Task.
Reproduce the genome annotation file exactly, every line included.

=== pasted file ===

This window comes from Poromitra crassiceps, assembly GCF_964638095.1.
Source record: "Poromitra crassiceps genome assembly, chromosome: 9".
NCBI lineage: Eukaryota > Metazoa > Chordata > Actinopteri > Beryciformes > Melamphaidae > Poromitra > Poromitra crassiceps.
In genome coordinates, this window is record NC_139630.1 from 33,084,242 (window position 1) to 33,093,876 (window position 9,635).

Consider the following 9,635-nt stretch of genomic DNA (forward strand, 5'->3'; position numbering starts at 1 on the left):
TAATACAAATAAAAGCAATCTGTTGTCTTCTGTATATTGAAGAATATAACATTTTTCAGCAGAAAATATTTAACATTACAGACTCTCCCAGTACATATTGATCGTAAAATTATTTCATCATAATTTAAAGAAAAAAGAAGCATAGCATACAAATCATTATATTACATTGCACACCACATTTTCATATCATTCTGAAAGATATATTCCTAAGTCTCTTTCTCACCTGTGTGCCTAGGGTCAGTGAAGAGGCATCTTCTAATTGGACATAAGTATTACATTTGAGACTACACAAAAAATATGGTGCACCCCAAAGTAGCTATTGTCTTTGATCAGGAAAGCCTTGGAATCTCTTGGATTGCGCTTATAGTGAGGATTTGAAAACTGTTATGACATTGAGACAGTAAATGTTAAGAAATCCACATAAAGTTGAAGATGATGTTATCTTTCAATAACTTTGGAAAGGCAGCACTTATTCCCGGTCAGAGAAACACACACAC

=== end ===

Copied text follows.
This window comes from Poromitra crassiceps, assembly GCF_964638095.1.
Source record: "Poromitra crassiceps genome assembly, chromosome: 9".
NCBI lineage: Eukaryota > Metazoa > Chordata > Actinopteri > Beryciformes > Melamphaidae > Poromitra > Poromitra crassiceps.
In genome coordinates, this window is record NC_139630.1 from 33,084,242 (window position 1) to 33,093,876 (window position 9,635).

Consider the following 9,635-nt stretch of genomic DNA (forward strand, 5'->3'; position numbering starts at 1 on the left):
TAATACAAATAAAAGCAATCTGTTGTCTTCTGTATATTGAAGAATATAACATTTTTCAGCAGAAAATATTTAACATTACAGACTCTCCCAGTACATATTGATCGTAAAATTATTTCATCATAATTTAAAGAAAAAAGAAGCATAGCATACAAATCATTATATTACATTGCACACCACATTTTCATATCATTCTGAAAGATATATTCCTAAGTCTCTTTCTCACCTGTGTGCCTAGGGTCAGTGAAGAGGCATCTTCTAATTGGACATAAGTATTACATTTGAGACTACACAAAAAATATGGTGCACCCCAAAGTAGCTATTGTCTTTGATCAGGAAAGCCTTGGAATCTCTTGGATTGCGCTTATAGTGAGGATTTGAAAACTGTTATGACATTGAGACAGTAAATGTTAAGAAATCCACATAAAGTTGAAGATGATGTTATCTTTCAATAACTTTGGAAAGGCAGCACTTATTCCCGGTCAGAGAAACACACACAC